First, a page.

Holder echoes this, adding: ‘we sometimes need to dial back the absolute reliance on technology.’ Notably, when a US attorney used ChatGPT to prepare a legal brief, the tool actually made up its own caselaw.

Given the associated risks, including AI hallucinations, Williams emphasises ‘do not develop AI solutions for a nice-to-have sort of problem, that’s not how customers are thinking about buying. They should develop AI solutions that fix a bigger society problem. We have seen this problem in other areas of emerging tech such as blockchain, where companies have developed blockchain technology for some use cases that are completely unnecessary.’

Instead, businesses should remain pragmatic, developing and deploying technology where it enhances the purpose and effectiveness of a product, system or service.

Looking at it from a different angle, how should AI suppliers approach and navigate this uncertainty?

Williams states that ‘if we are advising an AI supplier, our advice is a bit more crystal ball gazing, trying to understand what that high water mark will be and what potential regulatory changes could impact future business plans. Our approach is to identify the highwater mark and help companies understand how to comply with that. With any framework there will always be areas where the legislators have penned something which practically will not work and that is for the market to correct.’

He adds: ‘We will see this with the EU AI act. For example, the Act refers to an ‘accurate and complete’ data set, but most will tell you there is no such thing, and the market will dictate what steps AI companies need to take to evidence compliance here. Understanding the high water mark and anticipating and influencing market positions is how we are focusing our advice on the supplier side.’

It is absolutely essential for developers and suppliers to be aware of these risks. Williams adds that from a risk perspective, it is useful to understand where your use of AI fits against the EU’s risk categorisation which ranges from banned practice through to high risk. He adds: ‘When you know where you fit on that pyramid, you know what you need to comply with and understand your risk profile and what likely liabilities are landing on your desk. There is then a contractual piece that wraps around this, so if you’re reliant on suppliers or third parties, it is important to make sure you’re getting the right contractual protections from them and producing something sensible to flow down to the end customer, which reflects where the risk really should sit.’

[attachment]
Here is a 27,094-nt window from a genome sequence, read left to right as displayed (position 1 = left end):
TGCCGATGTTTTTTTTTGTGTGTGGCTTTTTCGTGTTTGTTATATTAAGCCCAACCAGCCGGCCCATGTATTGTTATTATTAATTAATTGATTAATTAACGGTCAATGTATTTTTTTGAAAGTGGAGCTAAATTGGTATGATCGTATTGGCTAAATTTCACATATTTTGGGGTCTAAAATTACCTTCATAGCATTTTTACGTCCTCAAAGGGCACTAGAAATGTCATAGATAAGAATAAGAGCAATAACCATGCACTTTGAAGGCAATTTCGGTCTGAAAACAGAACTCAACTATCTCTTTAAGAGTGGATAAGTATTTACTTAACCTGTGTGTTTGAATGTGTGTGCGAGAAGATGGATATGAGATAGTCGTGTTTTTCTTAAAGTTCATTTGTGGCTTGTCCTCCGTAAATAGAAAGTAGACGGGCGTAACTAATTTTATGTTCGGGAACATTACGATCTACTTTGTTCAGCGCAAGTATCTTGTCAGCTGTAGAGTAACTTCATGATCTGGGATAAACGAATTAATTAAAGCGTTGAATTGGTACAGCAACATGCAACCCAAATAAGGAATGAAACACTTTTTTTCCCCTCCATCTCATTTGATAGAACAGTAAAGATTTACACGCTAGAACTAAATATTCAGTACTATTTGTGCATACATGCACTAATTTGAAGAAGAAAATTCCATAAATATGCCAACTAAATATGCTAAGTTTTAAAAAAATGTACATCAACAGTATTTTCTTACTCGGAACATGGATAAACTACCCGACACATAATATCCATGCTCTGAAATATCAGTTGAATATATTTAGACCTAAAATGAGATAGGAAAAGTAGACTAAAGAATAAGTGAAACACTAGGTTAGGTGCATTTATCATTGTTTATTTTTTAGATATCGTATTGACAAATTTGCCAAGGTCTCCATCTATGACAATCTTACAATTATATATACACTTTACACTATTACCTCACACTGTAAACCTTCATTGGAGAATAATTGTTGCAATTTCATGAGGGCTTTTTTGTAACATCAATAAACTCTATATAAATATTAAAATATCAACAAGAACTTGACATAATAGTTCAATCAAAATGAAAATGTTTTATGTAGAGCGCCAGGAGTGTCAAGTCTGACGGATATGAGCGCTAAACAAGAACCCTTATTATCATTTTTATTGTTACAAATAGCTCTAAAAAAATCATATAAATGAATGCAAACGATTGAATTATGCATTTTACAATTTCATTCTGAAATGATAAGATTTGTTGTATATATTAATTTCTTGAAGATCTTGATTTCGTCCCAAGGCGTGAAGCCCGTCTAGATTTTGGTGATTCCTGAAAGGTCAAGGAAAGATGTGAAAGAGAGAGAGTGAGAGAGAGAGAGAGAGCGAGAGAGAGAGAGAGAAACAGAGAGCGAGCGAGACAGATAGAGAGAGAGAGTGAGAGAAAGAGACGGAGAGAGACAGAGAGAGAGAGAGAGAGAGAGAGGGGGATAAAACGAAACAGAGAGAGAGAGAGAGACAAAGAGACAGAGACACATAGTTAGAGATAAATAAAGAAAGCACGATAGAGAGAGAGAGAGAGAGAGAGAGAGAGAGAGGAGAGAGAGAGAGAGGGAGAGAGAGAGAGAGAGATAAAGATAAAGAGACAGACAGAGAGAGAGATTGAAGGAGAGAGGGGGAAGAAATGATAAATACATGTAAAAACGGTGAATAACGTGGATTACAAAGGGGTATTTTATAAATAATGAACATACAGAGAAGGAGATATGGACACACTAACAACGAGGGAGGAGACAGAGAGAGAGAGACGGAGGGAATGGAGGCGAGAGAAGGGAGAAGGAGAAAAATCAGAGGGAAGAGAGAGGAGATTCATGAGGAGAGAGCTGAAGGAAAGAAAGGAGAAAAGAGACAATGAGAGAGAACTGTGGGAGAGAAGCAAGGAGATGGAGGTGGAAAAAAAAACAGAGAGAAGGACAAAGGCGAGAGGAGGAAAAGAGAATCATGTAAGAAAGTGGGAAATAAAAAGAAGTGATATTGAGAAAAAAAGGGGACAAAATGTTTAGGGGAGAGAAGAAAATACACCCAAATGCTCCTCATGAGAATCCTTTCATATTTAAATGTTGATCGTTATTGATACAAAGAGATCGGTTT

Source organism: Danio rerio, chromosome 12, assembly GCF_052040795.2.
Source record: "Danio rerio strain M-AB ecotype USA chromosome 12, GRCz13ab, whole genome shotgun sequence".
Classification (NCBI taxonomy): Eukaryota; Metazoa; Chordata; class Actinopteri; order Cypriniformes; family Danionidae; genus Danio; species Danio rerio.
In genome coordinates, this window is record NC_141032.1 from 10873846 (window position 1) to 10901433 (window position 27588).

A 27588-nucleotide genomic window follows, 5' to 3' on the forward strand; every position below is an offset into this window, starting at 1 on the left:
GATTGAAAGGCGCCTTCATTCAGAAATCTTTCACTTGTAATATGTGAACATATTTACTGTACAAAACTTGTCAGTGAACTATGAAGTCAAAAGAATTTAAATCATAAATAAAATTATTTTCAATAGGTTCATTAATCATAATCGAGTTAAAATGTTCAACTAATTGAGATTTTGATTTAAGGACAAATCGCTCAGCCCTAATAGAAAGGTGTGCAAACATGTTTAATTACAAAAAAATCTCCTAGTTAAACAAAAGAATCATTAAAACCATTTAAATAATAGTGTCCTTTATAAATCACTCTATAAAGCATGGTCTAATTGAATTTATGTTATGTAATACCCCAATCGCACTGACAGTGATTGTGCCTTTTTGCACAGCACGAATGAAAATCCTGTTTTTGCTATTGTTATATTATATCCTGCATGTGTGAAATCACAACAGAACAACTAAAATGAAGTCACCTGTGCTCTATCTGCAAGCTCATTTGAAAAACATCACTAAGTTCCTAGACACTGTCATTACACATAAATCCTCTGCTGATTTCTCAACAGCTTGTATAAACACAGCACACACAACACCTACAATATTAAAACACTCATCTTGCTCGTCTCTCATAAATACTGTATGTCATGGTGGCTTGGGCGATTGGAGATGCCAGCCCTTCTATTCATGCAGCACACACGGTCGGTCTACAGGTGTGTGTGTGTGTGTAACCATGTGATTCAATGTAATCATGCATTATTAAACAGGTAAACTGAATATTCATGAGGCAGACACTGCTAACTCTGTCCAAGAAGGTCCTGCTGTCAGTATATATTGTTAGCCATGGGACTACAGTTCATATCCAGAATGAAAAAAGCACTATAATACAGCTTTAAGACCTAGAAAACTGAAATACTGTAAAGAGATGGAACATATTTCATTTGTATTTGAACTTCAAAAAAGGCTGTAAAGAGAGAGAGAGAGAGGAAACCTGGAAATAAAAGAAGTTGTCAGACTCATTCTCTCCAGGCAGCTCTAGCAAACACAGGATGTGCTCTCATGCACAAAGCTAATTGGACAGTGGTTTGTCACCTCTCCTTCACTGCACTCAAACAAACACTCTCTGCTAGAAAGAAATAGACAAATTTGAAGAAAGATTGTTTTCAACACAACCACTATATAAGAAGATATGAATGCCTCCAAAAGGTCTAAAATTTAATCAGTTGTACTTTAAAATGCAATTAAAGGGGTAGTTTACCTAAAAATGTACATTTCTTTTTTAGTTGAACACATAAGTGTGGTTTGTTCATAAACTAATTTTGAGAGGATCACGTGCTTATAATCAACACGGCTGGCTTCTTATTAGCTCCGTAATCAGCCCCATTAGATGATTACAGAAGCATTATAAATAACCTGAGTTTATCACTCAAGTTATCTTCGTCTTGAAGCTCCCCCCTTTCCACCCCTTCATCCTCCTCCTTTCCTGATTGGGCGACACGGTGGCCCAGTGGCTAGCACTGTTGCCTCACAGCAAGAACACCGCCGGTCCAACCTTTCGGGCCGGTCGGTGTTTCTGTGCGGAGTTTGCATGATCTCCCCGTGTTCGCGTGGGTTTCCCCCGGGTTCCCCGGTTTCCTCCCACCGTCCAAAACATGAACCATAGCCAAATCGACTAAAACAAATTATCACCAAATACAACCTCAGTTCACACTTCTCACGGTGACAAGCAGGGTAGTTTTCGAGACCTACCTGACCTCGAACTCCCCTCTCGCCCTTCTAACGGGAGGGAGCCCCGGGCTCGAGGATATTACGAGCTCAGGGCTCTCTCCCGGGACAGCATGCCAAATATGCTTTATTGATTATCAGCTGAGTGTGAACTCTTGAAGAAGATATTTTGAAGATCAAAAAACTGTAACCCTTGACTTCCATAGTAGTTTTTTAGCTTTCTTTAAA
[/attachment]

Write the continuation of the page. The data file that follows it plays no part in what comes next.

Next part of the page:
Ultimately, as a society, there is a question to be asked – would you trust a human being over a machine?
Chris Holder, Bristows

Holder also highlights the importance of licensing here: ‘Large companies like Google and Meta… I’m sure they are engaging with IP owners in order to effectively cleanse their data sets of any non-infringing parts.’

The issues that arise when a company does not have proper frameworks or processes are clear, with litigation like that faced by Midjourney over the content of its training data sets a real risk.

Corporates in this position should think about the impact of both regulatory changes and pending litigation suits, with Williams recommending that they ‘put aside a pot of money for licensing in data, which spoiler alert, you are going to have to start doing to ensure your use of training data is lawful.’

The risks should not deter businesses from developing, supplying and integrating AI in an effective and pragmatic way though. Rather, it is important to understand as far as possible how the existing regulatory frameworks operate, and how to mitigate risks in a way that is acceptable to regulators. As Tanna explains: ‘The key really is exploring how AI could be used in a positive way generally, and to do it safely and responsibly.’

Where next?

AI could change the world but the legal risks remain high without sufficient strategic planning and preparation. The speed of technological development cultivates a simultaneously uncertain but exciting environment.

It’s important that risks do not deter companies from developing or integrating AI where pragmatic and useful to do so.

As Tanna stresses: ‘it’s not too soon to start thinking about AI. It may be intimidating as it is a new and complex form of technology. But now is the time to start thinking about it.’

Given that from a legal, regulatory and moral standpoint, the concerns around AI are rooted in uncertainty, it’s important to ask where this technology is heading. Tanna says that in the future AI solutions are likely to become more specialised, arguably making it less likely that broad laws and regulations will keep pace with technology.

Holder asks: ‘Ultimately, as a society, there is a question to be asked – would you trust a human being over a machine? For some things probably, but for some things probably not. Where is that line? The regulators and courts will end up here.’

Overall, the focus on AI should be on harnessing its positive benefits in a safe and responsible manner – and as Holder stresses we are far from an ‘I, Robot’ situation.

‘Is AI going to take over the world? It will from a business and societal sense. Is it going to destroy humankind? No. The Daily Mail headline about the Terminator taking over the world is just not going to happen. It’s an amazing opportunity, it will have its issues and bad actors, but the good parts are still worth pursuing.’